Patera pendant by Louis Poulsen expanded to include a larger and a smaller model
The demand for the Patera pendant, the result of a creative working relationship between Louis Poulsen and Øivind Slaatto – the leading Danish designer – has been truly overwhelming. The pendant was originally launched a year ago, when it became an instant success on account of its organic shape and beautiful structure. However, private customers wanted a smaller version of the pendant, while professional interior decorators and designers were looking for a larger model to use in halls, lounge areas and rooms with high ceilings. As from September 2016, the Patera pendant will be available in its standard size – 600mm – as well as in larger (900mm) and smaller (450mm) versions. All Patera models are available with LED light sources.
No matter which angle you view it from, the Patera is an attractive, decorative globe of light streaming out gently and pleasantly in all directions. It harmonises naturally with almost all styles and all types of interior, and Rasmus Markholt, Design Manager at Louis Poulsen, highlights the Patera’s numerous placement options as one of the keys to its popularity.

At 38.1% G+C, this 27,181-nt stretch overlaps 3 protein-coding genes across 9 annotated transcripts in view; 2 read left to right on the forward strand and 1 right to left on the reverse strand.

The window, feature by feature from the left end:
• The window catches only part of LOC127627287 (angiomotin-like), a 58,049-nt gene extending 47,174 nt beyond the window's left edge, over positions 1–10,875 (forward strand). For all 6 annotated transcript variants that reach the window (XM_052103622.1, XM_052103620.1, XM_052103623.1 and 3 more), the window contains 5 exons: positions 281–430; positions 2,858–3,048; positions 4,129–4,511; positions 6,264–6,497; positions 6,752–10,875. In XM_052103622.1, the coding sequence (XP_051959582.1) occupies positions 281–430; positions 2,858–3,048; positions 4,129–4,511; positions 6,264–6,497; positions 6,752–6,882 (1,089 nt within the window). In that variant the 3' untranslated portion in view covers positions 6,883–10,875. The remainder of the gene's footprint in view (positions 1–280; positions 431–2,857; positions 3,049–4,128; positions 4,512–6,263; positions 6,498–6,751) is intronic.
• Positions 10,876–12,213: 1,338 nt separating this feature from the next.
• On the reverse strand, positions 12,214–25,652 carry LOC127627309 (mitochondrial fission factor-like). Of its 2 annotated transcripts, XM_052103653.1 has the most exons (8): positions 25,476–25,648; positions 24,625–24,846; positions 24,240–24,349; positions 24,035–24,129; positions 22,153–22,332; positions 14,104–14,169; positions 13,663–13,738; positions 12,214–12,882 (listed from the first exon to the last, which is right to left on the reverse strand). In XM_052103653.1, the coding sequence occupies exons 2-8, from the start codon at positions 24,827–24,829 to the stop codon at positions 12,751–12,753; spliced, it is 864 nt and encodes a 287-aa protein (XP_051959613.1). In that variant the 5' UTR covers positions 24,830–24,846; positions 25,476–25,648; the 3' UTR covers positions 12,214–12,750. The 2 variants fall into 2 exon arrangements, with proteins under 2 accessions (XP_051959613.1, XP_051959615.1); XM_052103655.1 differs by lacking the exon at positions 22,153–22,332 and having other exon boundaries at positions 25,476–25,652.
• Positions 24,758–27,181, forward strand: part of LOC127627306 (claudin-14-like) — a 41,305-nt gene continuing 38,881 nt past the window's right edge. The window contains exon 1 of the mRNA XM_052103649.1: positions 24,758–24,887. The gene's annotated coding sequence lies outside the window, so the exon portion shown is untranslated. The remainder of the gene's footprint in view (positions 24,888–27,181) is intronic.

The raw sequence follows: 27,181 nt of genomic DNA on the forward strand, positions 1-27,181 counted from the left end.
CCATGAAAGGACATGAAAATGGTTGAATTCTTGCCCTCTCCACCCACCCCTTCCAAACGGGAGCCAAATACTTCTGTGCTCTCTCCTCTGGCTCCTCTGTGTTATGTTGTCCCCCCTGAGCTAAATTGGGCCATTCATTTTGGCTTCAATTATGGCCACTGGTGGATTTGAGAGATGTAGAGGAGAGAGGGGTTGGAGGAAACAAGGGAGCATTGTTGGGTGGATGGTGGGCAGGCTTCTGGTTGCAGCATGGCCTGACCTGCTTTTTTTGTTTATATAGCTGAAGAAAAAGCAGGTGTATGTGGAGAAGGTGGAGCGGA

Nature as a source of inspiration
“The Patera pendant is the result of an extraordinarily exciting and ambitious creative process. Øivind Slaatto drew inspiration from the Fibonacci sequence – the spiral pattern that appears everywhere in nature, in seed formations and pine cones, for example. The Fibonacci sequence has previously inspired some of the greatest artists and musicians in history, including Leonardo da Vinci and Johan Sebastian Bach. At the same time, Øivind Slaatto was inspired by Poul Henningsens brilliant light designs, and the result of his work is nothing less than a modern successor to the legendary PH Artichoke,” says Rasmus Markholt.
“At first glance, it appears to be nothing but a white, perforated ball, but closer inspection reveals its detailed design, which features a host of circles, angles and holes. Øivind Slaatto has created a pattern that is exciting and enchanting to look at, because it is mathematical, natural and poetic all at once,” adds Rasmus Markholt.